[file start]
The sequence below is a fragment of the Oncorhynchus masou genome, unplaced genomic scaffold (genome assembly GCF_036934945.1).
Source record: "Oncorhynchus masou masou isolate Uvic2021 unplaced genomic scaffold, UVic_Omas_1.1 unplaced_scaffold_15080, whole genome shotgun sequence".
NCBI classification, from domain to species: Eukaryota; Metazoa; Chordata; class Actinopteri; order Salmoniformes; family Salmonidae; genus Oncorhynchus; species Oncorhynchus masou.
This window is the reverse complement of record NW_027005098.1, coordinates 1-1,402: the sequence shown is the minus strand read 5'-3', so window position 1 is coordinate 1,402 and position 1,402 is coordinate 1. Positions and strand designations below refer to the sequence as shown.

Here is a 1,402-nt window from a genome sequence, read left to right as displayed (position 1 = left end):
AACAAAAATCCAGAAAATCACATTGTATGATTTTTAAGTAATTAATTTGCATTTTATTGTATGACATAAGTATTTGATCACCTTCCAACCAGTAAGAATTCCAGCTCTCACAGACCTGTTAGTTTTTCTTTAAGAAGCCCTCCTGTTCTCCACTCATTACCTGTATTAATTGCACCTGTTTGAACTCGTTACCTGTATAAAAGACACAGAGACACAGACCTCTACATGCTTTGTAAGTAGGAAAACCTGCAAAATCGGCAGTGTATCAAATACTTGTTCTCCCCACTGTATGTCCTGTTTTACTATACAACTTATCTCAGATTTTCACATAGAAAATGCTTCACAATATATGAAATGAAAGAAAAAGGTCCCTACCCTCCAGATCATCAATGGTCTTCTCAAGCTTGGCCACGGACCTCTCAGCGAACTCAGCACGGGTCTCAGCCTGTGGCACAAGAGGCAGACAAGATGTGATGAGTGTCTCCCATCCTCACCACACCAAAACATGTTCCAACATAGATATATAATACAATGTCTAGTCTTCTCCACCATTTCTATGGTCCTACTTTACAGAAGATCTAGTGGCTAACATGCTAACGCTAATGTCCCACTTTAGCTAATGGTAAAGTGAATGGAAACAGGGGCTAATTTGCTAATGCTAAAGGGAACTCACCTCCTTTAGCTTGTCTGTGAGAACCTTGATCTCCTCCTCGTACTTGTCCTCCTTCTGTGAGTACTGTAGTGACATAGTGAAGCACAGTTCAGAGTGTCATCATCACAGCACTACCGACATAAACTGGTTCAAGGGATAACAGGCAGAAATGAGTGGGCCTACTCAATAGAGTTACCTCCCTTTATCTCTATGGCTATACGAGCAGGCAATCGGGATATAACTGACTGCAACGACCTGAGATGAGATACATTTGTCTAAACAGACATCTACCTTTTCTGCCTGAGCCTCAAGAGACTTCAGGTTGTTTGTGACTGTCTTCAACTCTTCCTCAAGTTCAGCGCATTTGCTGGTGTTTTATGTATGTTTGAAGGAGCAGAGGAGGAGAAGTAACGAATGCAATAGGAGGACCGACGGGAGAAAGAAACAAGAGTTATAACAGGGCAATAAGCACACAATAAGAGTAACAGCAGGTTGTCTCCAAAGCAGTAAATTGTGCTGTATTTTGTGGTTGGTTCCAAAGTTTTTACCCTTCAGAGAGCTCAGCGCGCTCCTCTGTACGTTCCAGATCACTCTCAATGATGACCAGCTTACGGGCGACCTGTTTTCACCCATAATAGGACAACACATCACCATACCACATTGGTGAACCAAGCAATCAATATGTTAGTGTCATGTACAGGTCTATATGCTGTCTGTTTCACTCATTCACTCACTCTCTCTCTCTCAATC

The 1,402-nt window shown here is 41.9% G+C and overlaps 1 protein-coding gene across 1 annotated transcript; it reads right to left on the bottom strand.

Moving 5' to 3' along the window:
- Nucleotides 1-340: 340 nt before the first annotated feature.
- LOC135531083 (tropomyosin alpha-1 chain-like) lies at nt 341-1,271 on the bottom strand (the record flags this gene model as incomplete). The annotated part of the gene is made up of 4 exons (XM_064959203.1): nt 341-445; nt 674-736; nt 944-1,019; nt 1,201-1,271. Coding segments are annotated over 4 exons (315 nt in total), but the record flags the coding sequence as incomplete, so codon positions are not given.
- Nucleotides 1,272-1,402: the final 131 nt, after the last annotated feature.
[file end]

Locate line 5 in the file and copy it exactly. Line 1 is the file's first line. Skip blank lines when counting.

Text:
Here is a 1,402-nt window from a genome sequence, read left to right as displayed (position 1 = left end):